The growth in the use of electronic payment products, such as credit and debit cards, added $983 billion to the Gross Domestic Product (GDP) of the 56 countries examined between 2008 and 2012, according to a study conducted for Visa by Moody’s Analytics, a leading independent provider of economic forecasting.
The study of 56 countries that represent 93% of global GDP concluded that: “Card usage makes the economy more efficient, yielding a meaningful boost to economic growth, year after year, through a multitude of factors including transaction efficiencies, consumer access to credit and consumer confidence in the payment system overall.”
Increases in card consumption contributed to an average additional growth in GDP of 0.17 percentage point per year over the five-year period, the study found. Over the same time period, GDP in those countries grew by an average of 1.8 percentage points.
“Despite a challenging global economic landscape, the increased penetration of payment cards helped boost consumer consumption and, on average, added to GDP,” noted Mark Zandi, Chief Economist of Moody’s Analytics. “This was particularly true for emerging markets. The increase in consumption parallels the growing popularity and accessibility of electronic payments among global consumers, and the findings point to the need for governments to adopt policies that encourage the shift to efficient and secure electronic forms of payments.”
“The findings from the study confirm what Visa has long maintained – the migration to electronic payments increases economic efficiencies and supports global economic growth,” said Charlie W. Scharf, CEO of Visa Inc. “Notably, electronic payments helped to mitigate what would otherwise have been an even slower recovery from the global recession as card penetration and usage provided an important and measureable boost to economies.”
According to the report, from 2008 to 2012 global real GDP was only 1.8% per annum. Without increased card usage, that growth would have been just 1.6%.
Other highlights in the study include:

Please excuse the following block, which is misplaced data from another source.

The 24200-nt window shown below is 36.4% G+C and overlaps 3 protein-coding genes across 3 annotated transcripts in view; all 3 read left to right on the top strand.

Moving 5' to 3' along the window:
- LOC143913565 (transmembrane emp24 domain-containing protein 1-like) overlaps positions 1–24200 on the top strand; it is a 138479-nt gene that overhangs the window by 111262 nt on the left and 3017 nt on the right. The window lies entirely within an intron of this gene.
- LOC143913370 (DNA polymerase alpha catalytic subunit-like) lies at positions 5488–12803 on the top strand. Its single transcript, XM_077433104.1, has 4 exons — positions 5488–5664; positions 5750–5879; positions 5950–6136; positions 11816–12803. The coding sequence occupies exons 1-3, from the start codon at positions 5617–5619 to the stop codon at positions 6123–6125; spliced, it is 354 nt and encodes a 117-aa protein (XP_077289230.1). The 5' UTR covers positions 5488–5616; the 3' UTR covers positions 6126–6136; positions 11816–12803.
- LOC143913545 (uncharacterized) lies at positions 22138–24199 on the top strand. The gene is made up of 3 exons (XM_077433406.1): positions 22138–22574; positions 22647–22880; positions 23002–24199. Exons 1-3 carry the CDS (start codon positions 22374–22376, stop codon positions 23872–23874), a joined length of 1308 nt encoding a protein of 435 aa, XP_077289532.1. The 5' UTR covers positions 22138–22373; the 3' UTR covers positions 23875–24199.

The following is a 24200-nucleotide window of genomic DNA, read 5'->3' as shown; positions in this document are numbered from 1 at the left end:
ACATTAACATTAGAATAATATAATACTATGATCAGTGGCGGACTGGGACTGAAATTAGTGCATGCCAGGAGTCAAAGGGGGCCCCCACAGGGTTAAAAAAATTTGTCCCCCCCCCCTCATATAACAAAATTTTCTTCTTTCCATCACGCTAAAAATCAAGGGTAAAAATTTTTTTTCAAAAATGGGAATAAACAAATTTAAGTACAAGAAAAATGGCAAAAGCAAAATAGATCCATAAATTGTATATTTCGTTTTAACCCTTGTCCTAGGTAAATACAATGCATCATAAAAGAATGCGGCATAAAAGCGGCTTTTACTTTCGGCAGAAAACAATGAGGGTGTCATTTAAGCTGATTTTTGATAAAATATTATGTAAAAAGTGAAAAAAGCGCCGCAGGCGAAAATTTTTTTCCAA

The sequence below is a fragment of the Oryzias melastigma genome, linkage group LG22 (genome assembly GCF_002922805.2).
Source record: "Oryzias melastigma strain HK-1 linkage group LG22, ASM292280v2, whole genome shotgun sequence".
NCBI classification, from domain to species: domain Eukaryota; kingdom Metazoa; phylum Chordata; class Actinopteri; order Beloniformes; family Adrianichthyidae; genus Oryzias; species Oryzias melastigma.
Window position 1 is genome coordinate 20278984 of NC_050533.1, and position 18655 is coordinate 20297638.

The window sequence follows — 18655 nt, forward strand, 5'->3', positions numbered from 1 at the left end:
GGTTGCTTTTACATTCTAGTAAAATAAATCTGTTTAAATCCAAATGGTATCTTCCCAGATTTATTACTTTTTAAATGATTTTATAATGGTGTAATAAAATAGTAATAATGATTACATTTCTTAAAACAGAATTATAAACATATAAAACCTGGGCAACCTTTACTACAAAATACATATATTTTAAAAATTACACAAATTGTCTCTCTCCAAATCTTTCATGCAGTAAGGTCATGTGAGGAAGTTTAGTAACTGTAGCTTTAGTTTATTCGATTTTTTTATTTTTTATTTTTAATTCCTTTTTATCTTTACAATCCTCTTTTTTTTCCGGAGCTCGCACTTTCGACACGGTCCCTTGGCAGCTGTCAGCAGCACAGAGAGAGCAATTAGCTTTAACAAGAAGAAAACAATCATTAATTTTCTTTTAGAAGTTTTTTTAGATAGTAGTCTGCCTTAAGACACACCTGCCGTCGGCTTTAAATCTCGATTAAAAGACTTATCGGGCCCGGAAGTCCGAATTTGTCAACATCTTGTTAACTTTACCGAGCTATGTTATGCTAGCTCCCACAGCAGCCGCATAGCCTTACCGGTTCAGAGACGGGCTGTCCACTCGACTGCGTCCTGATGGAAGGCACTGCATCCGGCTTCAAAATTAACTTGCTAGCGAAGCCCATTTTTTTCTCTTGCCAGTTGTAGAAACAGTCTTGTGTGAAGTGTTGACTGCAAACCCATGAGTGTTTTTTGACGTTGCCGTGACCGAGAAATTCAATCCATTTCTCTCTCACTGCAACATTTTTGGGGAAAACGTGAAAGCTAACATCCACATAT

- U.S. Economic Growth: Card usage in the U.S. increased consumption by 0.3 percent, adding $127 billion to the U.S. economy.
- Global Economic Growth: In some countries, card usage increased consumption significantly – at the top of that list: China by 4.89%; Chile by 1.28%; and Brazil by 1.15%.
- Value of Electronic Payments: The study concluded that increased credit and debit card usage contributes to economic activity by reducing transaction costs and improving efficiency in the flow of goods and services. The advent of credit and debit cards has greatly aided consumers’ ability to optimize consumption decisions by giving them secure and immediate access to all of their funds on deposit or a line of credit. Merchants also benefit because there is less cash and check handling in the system, eliminating the burdens and risks associated with holding cash. In addition, the dramatic growth of ecommerce would not be possible without global electronic payment systems, which allow the safe and easy transfer of funds from consumers to merchants.
- Supporting Government: Electronic payments lead to a reduction in the gray economy by increasing transparency and generating additional tax revenue.
- Impact of Future Card Growth: Moody’s Analytics found that a 1% increase in card usage across the 56 countries in the study produces an annual increase of 0.056% in consumption. Given recent card penetration growth rates and the additive effects calculated on future GDP, Moody’s Analytics estimates a meaningful 0.25% addition to consumption and 0.16% additional GDP.
This survey is the second iteration, following a study conducted by Moody’s Analytics from 2003 to 2008.